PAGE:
Student X’s story and a Vision of Teaching and Learning

For a while I’ve been wanting to collate the core ideas from my recent reading into a vision for Teaching and Learning for my Faculty. I think I’ve achieved it!

Pic A

From an A2(!) notes sheet I recently filled with reflections on important next steps, the word that comes up time and again is knowledge, and my aim is to ensure our Faculty embeds that more effectively over time.

The books and following people have all helped along the way in shaking the foundations of what I understand about teaching and learning, transforming my views, and I would highly recommend either following them on Twitter, and reading their fantastic blogs/books. Carl Hendrick Daniel Willingham Lyndsey Caldwell Katie Ashford Dawn Cox Mark Roberts Tom Sherrington Sarah Barker Mr Pink Shaun Allison Andy Tharby David Didau Chris Curtis

I recently presented to the Faculty my vision, and I started by sharing a narrative that one of my Yr 11 students had written. Frankly, it was appalling. She’s about to sit her English exams where one task is Narrative writing. She’s going to fail and she shouldn’t do.

She’s got a SPLD, there’s lower than normal attendance, but she’s a sparky girl verbally, and I presented the case that we could have done more for this girl who should be leaving school with a C (4/5?!) in English.

Basically, we could/should have done more to embed the skills she needed to succeed by utilising more of the kind of activities Science tells us help students learn most effectively: repetition, skills drills, mixed practice, re-drafting time, quizzing, recaps.

If this stuff below had been embedded in her long term memory by Year 11, it would be automatic when she is writing – as automatic as driving a car is to us.Pic B

For the whole Powerpoint, click here

I don’t know yet how it’s all going to look but I’m excited to work with my team on the details.

Here are my guiding focuses as we start to plan:

Knowledge Organisers: Deciding what we want ALL students to know by the end of each year. Make this explicit. Consider how to differentiate this effectively.


Repeated Practice:
  The path to expertise.  1) For fluency-to embed in long term memory. We also need to rectify embedded bad practice which will take much repetition! 2) Deliberate practice – to draft, take feedback, improve, take more feedback, re-draft and find ways to celebrate excellence in the refined end product.

Offering a balance of creative aspects that engage curiosity/interest, WITH the other side:Repetition, skills drills,  recap activities etc  – and being unashamed, unapologetic, and open with students about this side -sharing with them our vision of how people learn best:  – these activities help make knowledge automatic and embedded in LT memory over time, freeing up working memory. Knowledge provides the foundations we need to progress onwards to creative and critical thinking successfully.

Targets work: Sufficient time to reflect on, and respond to specific targets set, not only evidencing improvement, but metacognitive awareness of these targets through opportunities to explain to others the processes followed in improving.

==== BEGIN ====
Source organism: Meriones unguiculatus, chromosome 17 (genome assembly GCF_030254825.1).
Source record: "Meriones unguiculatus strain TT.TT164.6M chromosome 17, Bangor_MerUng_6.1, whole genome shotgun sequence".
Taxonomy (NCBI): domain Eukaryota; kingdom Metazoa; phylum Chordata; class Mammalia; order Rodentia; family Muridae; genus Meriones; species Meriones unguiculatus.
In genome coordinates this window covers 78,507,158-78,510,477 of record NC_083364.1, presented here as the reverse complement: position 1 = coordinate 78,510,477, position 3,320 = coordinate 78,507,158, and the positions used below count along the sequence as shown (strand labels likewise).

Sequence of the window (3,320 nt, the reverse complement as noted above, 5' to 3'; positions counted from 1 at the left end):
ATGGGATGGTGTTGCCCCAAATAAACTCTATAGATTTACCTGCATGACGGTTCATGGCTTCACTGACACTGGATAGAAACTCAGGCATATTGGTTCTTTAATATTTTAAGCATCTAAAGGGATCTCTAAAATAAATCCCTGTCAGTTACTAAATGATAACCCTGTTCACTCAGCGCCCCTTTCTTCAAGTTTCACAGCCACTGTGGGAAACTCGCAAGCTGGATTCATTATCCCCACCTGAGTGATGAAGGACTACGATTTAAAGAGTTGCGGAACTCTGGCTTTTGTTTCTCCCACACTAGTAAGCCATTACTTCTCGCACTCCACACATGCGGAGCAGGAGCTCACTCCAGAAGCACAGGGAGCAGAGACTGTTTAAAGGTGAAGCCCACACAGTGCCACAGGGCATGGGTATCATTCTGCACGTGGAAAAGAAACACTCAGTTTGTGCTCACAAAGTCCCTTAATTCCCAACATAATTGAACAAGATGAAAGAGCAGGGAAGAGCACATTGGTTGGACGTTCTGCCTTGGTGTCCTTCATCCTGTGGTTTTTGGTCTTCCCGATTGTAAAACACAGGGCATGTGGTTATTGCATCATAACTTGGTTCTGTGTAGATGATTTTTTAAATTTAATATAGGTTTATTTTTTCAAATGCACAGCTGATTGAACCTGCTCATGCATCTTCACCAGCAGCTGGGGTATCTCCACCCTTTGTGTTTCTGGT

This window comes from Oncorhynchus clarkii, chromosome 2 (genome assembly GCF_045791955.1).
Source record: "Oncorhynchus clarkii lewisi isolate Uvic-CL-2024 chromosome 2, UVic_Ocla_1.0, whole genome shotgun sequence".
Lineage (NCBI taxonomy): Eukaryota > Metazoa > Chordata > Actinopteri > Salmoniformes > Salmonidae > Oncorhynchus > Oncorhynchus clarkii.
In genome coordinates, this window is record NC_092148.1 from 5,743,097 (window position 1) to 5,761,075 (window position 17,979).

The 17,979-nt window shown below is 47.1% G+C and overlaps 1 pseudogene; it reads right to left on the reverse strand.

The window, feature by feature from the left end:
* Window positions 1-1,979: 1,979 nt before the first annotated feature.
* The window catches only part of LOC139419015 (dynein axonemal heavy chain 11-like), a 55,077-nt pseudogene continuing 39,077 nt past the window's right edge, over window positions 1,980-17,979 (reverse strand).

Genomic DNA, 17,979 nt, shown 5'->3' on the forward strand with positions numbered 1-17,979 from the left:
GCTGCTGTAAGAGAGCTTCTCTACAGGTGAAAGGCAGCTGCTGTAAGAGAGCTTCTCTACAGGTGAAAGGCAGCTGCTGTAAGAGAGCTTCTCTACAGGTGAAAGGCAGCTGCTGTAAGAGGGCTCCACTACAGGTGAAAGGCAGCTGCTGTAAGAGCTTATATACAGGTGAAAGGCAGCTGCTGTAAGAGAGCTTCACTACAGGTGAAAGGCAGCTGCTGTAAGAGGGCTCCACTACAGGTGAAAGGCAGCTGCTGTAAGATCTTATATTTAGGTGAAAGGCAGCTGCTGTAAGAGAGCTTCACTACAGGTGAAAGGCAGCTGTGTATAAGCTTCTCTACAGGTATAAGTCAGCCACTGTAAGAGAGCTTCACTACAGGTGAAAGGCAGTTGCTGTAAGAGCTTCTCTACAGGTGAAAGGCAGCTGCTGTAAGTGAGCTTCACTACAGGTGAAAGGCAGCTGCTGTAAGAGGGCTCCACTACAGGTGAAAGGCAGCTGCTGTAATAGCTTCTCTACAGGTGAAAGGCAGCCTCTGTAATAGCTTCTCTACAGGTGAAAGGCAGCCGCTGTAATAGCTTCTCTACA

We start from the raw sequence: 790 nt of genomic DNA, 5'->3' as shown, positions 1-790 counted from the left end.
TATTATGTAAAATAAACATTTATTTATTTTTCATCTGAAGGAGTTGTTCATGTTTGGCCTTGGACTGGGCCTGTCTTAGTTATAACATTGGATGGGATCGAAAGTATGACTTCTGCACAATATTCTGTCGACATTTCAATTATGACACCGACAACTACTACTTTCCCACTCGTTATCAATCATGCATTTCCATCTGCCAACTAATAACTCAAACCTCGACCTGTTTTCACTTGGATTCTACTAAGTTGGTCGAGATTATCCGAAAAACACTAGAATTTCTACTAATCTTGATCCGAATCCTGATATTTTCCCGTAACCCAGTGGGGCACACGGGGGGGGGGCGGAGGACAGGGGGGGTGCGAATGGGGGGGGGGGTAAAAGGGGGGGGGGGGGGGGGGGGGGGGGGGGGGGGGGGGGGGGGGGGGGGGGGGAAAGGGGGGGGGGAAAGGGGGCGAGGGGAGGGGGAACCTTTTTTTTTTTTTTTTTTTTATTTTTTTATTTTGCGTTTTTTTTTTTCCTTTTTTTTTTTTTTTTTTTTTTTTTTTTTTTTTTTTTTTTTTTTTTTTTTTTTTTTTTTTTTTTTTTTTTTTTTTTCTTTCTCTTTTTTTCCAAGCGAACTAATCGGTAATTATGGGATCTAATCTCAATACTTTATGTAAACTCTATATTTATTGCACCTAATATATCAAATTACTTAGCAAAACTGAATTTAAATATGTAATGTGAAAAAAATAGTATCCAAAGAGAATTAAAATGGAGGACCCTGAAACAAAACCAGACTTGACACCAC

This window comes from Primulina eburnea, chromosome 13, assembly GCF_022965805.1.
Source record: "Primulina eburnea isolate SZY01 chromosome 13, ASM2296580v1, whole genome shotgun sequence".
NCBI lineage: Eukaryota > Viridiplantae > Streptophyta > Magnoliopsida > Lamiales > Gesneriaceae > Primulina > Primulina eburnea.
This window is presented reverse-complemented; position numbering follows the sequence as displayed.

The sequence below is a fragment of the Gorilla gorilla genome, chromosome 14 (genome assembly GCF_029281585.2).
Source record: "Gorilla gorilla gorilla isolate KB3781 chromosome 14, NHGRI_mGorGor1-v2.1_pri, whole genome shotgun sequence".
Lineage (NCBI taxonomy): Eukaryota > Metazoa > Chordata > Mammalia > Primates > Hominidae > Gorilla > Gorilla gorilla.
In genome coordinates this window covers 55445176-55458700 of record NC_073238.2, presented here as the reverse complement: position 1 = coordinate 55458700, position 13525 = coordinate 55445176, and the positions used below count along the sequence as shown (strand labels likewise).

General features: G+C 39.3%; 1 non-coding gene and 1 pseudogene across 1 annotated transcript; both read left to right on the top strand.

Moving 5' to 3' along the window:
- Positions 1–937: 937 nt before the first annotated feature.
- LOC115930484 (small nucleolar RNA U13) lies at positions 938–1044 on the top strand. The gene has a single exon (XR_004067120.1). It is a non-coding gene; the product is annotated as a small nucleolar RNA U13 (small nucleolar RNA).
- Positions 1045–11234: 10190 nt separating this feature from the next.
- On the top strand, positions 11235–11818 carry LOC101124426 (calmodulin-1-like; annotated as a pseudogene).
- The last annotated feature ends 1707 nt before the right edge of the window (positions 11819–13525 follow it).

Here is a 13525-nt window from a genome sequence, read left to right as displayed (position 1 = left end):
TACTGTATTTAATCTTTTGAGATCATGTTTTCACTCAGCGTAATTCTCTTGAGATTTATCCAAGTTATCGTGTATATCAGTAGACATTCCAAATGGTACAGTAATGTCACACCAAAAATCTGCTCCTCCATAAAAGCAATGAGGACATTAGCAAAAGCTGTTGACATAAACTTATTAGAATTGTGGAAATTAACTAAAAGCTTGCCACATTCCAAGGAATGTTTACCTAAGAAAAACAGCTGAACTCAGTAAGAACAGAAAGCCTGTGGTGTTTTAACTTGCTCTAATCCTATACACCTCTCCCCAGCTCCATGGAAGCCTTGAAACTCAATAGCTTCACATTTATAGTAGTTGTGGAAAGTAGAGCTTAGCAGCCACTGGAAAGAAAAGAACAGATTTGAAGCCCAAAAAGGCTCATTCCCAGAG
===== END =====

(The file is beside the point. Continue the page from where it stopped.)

Quizzing within, and at end of each module – closed qns, qns with cues, multiple choice, etc, and then interleaved recap tests to embed knowledge during the year – systematic, dates planned.

Stronger focus on the basics – Grammar, Spelling, Vocabulary, Terminology – systems in place – skills drills, etc. Let’s be unapologetic about this traditional grounding. Many students are ‘word poor’ – Let’s address this. Many students in Yr 11 don’t know what a simile is. Let’s address this so it’s as automatic as 2+2=4.

Silent work – Creating opportunities for this more in lessons removes the social pressure and innate reluctance to think. ‘Teenagers have a heightened sense of self’ and will always prioritise a word or smile to their friends over thinking. This is natural. Let’s help them out by removing this obstacle and using silence a bit more. Collaborative group work is fundamentally flawed in aiding effective learning to take place.
Modelling – Critical we share exemplar work at every turn. Live modelling, modelling of students’ work, improve on low level models, and most importantly model the processes followed to achieve effective work and overcoming obstacles along the way.

Challenge – Make it a struggle, make it tough, not what they can do. Strike the balance though. Cognitive Load theory awareness – the most important thing teachers should know about. Don’t overburden working memory but if tasks are challenging but achievable, then dopamine is released. The buzz of overcoming a problem just beyond comfort zone is immense for students.

Consistency – Working together to refine important aspects of our provision, achieving greater consistency in messages and explanations of key areas from teachers over Yrs 7-11. Complete teacher autonomy is not always effective in achieving the best practice.

Flexibility/Slow approach – Setting up Year overviews that have scope to be flexible, and teachers don’t feel the need to rush through content. If something needs to be re-taught/ consolidated for 3 extra lessons, do it.

Role of Homework (and Starters?) – Recaps/Targets work/ Embedding knowledge only?

 

Hope it’s of interest. Thanks for reading.

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3 comments

  1. Reblogged this on The Echo Chamber.

    Like

  2. Pingback: Educational Reader’s Digest | Friday 5th May – Friday 12th May – Douglas Wise

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